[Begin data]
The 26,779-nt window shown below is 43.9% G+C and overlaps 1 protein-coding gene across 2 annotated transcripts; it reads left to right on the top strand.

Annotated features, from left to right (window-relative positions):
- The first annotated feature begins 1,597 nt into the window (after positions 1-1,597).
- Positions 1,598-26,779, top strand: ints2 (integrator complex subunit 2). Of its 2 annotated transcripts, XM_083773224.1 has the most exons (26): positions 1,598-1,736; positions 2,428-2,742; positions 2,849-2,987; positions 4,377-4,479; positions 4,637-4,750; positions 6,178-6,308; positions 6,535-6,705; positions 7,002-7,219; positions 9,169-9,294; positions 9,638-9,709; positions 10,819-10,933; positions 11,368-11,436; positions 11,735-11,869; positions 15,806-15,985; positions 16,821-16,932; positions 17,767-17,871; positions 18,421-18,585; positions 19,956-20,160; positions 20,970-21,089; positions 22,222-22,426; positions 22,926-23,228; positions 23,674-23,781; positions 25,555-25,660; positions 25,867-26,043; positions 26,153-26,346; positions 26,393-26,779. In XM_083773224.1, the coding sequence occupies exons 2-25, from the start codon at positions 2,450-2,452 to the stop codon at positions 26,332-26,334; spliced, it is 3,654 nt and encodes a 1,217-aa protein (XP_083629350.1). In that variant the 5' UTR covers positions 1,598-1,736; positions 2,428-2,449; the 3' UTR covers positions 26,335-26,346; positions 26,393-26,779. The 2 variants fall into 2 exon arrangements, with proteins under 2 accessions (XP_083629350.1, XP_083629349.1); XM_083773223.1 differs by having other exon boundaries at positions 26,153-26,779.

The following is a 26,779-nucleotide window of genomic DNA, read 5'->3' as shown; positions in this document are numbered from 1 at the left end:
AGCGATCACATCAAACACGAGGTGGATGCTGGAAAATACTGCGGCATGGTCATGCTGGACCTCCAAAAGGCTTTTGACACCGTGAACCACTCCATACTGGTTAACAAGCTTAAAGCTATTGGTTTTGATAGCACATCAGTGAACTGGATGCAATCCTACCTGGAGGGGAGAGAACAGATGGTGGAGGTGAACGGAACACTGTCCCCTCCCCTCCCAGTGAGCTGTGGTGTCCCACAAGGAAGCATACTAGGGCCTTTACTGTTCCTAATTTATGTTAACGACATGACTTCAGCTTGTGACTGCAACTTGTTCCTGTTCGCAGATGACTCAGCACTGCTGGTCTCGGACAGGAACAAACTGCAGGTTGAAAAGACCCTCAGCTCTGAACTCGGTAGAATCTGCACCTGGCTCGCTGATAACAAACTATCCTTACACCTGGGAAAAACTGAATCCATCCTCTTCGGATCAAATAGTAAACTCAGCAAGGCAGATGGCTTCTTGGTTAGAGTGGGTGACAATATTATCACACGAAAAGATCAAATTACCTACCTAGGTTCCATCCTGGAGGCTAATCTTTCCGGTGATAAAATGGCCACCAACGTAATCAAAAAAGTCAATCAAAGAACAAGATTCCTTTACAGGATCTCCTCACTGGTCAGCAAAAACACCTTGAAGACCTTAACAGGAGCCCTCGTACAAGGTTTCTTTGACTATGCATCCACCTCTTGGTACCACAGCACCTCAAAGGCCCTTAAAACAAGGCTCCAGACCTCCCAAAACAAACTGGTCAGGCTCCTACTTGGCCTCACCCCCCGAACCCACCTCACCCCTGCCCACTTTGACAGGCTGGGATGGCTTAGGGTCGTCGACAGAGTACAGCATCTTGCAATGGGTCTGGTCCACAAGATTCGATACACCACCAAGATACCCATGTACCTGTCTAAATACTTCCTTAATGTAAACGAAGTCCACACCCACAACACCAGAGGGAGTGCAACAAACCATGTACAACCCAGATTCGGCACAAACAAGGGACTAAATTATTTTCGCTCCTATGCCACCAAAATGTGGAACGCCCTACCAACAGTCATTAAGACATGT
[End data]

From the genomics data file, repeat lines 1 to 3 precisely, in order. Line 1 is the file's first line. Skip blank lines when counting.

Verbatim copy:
The 26,779-nt window shown below is 43.9% G+C and overlaps 1 protein-coding gene across 2 annotated transcripts; it reads left to right on the top strand.

Annotated features, from left to right (window-relative positions):
- The first annotated feature begins 1,597 nt into the window (after positions 1-1,597).